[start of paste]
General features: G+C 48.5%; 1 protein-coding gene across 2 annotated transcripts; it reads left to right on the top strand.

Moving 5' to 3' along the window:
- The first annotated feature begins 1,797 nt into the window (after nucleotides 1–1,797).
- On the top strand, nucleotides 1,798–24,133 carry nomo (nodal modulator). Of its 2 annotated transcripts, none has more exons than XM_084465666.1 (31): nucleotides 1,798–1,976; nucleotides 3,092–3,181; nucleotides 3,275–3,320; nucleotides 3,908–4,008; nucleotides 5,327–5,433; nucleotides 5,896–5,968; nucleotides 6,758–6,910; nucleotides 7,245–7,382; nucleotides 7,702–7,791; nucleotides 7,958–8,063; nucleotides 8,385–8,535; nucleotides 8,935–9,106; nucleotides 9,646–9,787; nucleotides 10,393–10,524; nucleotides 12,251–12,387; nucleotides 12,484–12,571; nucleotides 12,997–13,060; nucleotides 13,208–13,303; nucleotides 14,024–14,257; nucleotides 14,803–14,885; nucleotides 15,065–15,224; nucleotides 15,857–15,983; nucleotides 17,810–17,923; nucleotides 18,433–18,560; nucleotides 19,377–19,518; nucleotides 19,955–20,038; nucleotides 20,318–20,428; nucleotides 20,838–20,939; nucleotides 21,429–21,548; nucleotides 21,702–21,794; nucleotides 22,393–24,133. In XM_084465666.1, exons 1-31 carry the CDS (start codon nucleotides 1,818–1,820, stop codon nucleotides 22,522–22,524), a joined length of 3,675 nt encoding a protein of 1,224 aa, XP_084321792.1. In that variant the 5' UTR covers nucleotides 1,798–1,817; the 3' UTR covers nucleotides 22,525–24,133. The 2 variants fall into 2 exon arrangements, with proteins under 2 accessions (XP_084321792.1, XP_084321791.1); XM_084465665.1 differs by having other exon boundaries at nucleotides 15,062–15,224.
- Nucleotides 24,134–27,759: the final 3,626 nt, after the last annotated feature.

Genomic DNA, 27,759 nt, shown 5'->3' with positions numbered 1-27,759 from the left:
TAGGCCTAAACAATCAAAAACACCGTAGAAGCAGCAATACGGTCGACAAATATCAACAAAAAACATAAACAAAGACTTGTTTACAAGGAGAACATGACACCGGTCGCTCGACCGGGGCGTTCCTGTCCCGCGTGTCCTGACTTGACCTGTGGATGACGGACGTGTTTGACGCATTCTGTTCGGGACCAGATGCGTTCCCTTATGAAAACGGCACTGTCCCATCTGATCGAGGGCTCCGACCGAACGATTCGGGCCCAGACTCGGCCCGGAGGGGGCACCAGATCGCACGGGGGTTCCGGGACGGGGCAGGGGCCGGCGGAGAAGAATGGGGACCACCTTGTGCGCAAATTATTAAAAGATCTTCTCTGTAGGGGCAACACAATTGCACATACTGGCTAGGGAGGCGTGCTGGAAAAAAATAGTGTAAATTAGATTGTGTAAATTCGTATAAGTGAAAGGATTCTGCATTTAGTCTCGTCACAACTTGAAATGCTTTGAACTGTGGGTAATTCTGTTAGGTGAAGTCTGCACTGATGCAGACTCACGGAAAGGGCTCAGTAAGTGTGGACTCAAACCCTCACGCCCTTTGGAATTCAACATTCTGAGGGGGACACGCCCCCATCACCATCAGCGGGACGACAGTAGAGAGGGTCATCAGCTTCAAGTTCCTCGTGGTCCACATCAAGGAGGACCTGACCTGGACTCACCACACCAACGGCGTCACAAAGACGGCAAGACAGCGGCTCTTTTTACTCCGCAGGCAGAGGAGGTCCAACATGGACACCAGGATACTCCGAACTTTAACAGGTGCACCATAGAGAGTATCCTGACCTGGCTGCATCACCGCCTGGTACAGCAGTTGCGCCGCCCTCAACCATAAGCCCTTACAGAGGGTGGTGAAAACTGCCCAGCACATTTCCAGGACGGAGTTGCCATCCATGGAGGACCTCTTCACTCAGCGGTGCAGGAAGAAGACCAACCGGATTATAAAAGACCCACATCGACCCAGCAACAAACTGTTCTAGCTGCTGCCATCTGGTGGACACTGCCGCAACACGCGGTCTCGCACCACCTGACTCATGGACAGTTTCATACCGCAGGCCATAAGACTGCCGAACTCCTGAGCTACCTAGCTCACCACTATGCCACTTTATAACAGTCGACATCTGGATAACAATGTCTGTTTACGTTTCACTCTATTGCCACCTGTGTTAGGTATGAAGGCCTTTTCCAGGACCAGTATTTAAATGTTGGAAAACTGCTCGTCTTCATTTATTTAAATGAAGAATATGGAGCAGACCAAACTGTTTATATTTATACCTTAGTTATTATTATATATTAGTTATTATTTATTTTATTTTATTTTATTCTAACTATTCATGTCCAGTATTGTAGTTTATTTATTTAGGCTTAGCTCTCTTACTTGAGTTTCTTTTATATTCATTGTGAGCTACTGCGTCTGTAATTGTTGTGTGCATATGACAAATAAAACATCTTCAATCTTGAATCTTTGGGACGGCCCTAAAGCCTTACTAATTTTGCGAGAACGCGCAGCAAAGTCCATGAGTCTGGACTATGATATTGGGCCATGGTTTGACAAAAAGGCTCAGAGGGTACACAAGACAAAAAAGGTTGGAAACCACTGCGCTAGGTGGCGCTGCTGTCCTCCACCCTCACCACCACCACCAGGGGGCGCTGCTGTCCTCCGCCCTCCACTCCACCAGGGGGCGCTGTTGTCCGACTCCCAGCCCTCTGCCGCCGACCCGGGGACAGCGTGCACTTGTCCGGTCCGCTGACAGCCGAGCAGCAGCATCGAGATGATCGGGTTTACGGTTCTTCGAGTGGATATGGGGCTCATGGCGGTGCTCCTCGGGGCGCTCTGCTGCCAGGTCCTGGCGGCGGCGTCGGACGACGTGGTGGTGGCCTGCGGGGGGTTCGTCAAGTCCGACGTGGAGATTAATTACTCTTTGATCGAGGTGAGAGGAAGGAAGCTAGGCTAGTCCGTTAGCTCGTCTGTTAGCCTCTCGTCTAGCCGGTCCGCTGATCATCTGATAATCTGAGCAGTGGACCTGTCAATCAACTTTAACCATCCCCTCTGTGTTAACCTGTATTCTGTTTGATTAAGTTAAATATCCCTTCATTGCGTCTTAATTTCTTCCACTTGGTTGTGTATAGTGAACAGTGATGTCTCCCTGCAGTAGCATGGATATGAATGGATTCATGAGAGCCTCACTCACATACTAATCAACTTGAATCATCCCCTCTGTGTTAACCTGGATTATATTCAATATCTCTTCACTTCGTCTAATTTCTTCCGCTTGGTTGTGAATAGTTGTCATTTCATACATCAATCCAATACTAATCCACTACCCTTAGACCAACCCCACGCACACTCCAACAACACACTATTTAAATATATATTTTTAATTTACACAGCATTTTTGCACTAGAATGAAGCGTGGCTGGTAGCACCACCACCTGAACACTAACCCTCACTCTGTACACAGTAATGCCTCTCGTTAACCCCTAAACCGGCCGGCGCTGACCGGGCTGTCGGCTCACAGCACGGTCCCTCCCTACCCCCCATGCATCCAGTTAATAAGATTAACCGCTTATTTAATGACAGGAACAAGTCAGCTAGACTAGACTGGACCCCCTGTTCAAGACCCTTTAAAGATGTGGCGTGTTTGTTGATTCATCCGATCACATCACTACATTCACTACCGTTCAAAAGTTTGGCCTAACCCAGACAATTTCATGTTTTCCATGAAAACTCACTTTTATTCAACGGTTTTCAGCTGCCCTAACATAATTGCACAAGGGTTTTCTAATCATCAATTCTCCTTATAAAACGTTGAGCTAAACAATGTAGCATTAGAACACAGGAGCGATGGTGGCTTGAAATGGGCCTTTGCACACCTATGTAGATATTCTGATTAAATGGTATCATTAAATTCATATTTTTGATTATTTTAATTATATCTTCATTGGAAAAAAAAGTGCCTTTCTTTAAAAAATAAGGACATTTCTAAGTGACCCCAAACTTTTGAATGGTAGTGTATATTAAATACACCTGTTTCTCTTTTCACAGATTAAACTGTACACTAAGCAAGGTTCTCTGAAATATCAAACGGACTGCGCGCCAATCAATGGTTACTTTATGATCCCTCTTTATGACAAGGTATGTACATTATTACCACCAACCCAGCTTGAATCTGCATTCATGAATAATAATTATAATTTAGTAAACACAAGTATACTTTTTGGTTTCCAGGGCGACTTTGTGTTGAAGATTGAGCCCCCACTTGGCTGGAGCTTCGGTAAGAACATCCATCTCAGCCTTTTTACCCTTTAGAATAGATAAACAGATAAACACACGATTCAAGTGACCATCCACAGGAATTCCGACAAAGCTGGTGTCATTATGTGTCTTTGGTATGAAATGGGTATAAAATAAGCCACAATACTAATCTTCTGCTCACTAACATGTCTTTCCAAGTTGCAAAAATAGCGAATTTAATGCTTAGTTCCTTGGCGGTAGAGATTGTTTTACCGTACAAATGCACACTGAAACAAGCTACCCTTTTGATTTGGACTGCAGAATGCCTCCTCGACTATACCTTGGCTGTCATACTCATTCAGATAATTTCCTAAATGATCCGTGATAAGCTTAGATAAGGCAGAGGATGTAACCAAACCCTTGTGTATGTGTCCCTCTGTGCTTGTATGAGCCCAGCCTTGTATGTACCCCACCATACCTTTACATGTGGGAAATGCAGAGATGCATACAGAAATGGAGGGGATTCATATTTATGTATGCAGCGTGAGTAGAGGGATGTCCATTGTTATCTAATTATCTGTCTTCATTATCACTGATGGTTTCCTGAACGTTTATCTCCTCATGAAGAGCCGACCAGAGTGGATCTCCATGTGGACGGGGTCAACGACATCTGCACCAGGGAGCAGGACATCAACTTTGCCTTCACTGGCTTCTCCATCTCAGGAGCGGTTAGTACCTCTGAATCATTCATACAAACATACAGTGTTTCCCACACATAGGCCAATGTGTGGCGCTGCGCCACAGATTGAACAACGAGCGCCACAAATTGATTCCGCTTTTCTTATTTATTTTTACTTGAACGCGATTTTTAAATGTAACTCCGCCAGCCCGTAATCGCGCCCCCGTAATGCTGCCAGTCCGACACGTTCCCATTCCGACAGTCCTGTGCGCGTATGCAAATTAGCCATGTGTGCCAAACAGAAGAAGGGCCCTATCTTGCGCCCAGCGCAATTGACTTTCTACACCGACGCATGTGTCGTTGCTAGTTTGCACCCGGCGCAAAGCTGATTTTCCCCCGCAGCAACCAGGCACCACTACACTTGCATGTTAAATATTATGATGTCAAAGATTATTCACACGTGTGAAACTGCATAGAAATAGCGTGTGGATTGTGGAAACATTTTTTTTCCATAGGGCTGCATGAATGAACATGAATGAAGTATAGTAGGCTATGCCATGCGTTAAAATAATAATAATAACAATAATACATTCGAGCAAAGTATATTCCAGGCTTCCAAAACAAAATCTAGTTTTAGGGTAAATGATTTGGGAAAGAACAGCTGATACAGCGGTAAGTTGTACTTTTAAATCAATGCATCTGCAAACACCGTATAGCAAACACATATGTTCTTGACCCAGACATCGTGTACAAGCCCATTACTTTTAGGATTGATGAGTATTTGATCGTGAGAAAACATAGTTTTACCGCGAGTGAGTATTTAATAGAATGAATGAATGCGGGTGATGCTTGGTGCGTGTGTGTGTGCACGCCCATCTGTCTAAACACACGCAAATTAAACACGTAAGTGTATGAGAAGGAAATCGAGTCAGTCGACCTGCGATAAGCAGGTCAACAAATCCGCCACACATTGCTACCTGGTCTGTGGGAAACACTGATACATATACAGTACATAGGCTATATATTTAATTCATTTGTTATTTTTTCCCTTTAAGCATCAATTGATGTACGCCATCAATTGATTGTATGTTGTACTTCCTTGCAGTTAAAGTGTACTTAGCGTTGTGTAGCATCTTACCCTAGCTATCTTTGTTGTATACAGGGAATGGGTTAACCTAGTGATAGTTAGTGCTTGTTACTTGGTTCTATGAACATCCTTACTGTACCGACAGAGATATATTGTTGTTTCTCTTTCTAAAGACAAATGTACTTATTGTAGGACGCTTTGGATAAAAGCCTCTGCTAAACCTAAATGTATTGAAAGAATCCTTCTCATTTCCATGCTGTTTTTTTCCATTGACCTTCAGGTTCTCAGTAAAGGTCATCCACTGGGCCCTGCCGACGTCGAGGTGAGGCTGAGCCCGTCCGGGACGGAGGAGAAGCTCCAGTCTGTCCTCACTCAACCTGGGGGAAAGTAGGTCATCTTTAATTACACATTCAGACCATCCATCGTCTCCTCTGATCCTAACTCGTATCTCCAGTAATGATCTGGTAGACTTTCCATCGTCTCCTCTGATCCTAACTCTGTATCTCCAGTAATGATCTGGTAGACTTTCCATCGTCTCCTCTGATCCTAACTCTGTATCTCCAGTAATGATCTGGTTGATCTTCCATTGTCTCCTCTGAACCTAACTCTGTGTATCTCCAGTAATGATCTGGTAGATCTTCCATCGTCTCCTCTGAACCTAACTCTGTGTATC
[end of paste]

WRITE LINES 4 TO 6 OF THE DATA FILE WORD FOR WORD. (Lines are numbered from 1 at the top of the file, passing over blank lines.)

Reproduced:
- On the top strand, nucleotides 1,798–24,133 carry nomo (nodal modulator). Of its 2 annotated transcripts, none has more exons than XM_084465666.1 (31): nucleotides 1,798–1,976; nucleotides 3,092–3,181; nucleotides 3,275–3,320; nucleotides 3,908–4,008; nucleotides 5,327–5,433; nucleotides 5,896–5,968; nucleotides 6,758–6,910; nucleotides 7,245–7,382; nucleotides 7,702–7,791; nucleotides 7,958–8,063; nucleotides 8,385–8,535; nucleotides 8,935–9,106; nucleotides 9,646–9,787; nucleotides 10,393–10,524; nucleotides 12,251–12,387; nucleotides 12,484–12,571; nucleotides 12,997–13,060; nucleotides 13,208–13,303; nucleotides 14,024–14,257; nucleotides 14,803–14,885; nucleotides 15,065–15,224; nucleotides 15,857–15,983; nucleotides 17,810–17,923; nucleotides 18,433–18,560; nucleotides 19,377–19,518; nucleotides 19,955–20,038; nucleotides 20,318–20,428; nucleotides 20,838–20,939; nucleotides 21,429–21,548; nucleotides 21,702–21,794; nucleotides 22,393–24,133. In XM_084465666.1, exons 1-31 carry the CDS (start codon nucleotides 1,818–1,820, stop codon nucleotides 22,522–22,524), a joined length of 3,675 nt encoding a protein of 1,224 aa, XP_084321792.1. In that variant the 5' UTR covers nucleotides 1,798–1,817; the 3' UTR covers nucleotides 22,525–24,133. The 2 variants fall into 2 exon arrangements, with proteins under 2 accessions (XP_084321792.1, XP_084321791.1); XM_084465665.1 differs by having other exon boundaries at nucleotides 15,062–15,224.
- Nucleotides 24,134–27,759: the final 3,626 nt, after the last annotated feature.

Genomic DNA, 27,759 nt, shown 5'->3' with positions numbered 1-27,759 from the left: